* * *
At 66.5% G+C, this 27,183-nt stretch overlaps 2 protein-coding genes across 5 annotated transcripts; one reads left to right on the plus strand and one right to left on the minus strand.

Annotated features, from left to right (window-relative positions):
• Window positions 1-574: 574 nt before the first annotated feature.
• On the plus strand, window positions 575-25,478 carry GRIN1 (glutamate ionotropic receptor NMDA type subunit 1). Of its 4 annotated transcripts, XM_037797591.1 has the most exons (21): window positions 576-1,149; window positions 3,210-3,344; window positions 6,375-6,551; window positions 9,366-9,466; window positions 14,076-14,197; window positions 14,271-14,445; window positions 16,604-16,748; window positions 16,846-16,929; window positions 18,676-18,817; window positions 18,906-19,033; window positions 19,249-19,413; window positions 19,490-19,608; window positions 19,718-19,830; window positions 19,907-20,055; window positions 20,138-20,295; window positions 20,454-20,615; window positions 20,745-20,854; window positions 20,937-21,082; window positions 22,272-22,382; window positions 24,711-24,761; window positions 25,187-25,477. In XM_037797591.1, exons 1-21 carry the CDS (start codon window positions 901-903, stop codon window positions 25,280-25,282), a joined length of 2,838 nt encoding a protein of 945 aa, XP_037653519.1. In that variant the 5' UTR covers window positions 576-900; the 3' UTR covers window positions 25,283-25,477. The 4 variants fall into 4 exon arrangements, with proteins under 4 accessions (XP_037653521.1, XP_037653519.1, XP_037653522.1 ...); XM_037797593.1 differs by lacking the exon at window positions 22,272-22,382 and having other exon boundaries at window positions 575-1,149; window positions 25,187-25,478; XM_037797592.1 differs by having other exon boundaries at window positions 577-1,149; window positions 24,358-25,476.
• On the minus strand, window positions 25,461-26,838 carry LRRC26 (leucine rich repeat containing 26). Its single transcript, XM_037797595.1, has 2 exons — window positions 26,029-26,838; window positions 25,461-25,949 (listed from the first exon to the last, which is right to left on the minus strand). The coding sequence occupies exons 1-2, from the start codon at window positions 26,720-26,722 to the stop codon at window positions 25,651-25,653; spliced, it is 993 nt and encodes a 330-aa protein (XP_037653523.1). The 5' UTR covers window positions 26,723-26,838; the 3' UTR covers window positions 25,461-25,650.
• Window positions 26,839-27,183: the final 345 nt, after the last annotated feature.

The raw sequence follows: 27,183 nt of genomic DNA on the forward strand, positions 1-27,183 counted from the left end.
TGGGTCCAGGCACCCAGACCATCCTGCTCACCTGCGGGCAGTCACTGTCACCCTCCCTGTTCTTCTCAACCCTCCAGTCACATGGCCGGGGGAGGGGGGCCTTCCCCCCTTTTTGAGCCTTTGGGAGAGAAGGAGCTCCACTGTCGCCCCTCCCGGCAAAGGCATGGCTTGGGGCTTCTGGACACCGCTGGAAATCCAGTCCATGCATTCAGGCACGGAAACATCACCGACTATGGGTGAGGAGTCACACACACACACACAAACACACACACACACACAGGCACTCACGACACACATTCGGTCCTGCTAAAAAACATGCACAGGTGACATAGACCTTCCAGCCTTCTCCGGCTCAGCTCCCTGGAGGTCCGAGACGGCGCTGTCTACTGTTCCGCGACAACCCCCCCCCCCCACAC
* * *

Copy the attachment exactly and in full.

At 66.5% G+C, this 27,183-nt stretch overlaps 2 protein-coding genes across 5 annotated transcripts; one reads left to right on the plus strand and one right to left on the minus strand.

Annotated features, from left to right (window-relative positions):
• Window positions 1-574: 574 nt before the first annotated feature.
• On the plus strand, window positions 575-25,478 carry GRIN1 (glutamate ionotropic receptor NMDA type subunit 1). Of its 4 annotated transcripts, XM_037797591.1 has the most exons (21): window positions 576-1,149; window positions 3,210-3,344; window positions 6,375-6,551; window positions 9,366-9,466; window positions 14,076-14,197; window positions 14,271-14,445; window positions 16,604-16,748; window positions 16,846-16,929; window positions 18,676-18,817; window positions 18,906-19,033; window positions 19,249-19,413; window positions 19,490-19,608; window positions 19,718-19,830; window positions 19,907-20,055; window positions 20,138-20,295; window positions 20,454-20,615; window positions 20,745-20,854; window positions 20,937-21,082; window positions 22,272-22,382; window positions 24,711-24,761; window positions 25,187-25,477. In XM_037797591.1, exons 1-21 carry the CDS (start codon window positions 901-903, stop codon window positions 25,280-25,282), a joined length of 2,838 nt encoding a protein of 945 aa, XP_037653519.1. In that variant the 5' UTR covers window positions 576-900; the 3' UTR covers window positions 25,283-25,477. The 4 variants fall into 4 exon arrangements, with proteins under 4 accessions (XP_037653521.1, XP_037653519.1, XP_037653522.1 ...); XM_037797593.1 differs by lacking the exon at window positions 22,272-22,382 and having other exon boundaries at window positions 575-1,149; window positions 25,187-25,478; XM_037797592.1 differs by having other exon boundaries at window positions 577-1,149; window positions 24,358-25,476.
• On the minus strand, window positions 25,461-26,838 carry LRRC26 (leucine rich repeat containing 26). Its single transcript, XM_037797595.1, has 2 exons — window positions 26,029-26,838; window positions 25,461-25,949 (listed from the first exon to the last, which is right to left on the minus strand). The coding sequence occupies exons 1-2, from the start codon at window positions 26,720-26,722 to the stop codon at window positions 25,651-25,653; spliced, it is 993 nt and encodes a 330-aa protein (XP_037653523.1). The 5' UTR covers window positions 26,723-26,838; the 3' UTR covers window positions 25,461-25,650.
• Window positions 26,839-27,183: the final 345 nt, after the last annotated feature.

The raw sequence follows: 27,183 nt of genomic DNA on the forward strand, positions 1-27,183 counted from the left end.
TGGGTCCAGGCACCCAGACCATCCTGCTCACCTGCGGGCAGTCACTGTCACCCTCCCTGTTCTTCTCAACCCTCCAGTCACATGGCCGGGGGAGGGGGGCCTTCCCCCCTTTTTGAGCCTTTGGGAGAGAAGGAGCTCCACTGTCGCCCCTCCCGGCAAAGGCATGGCTTGGGGCTTCTGGACACCGCTGGAAATCCAGTCCATGCATTCAGGCACGGAAACATCACCGACTATGGGTGAGGAGTCACACACACACACACAAACACACACACACACACAGGCACTCACGACACACATTCGGTCCTGCTAAAAAACATGCACAGGTGACATAGACCTTCCAGCCTTCTCCGGCTCAGCTCCCTGGAGGTCCGAGACGGCGCTGTCTACTGTTCCGCGACAACCCCCCCCCCCCACAC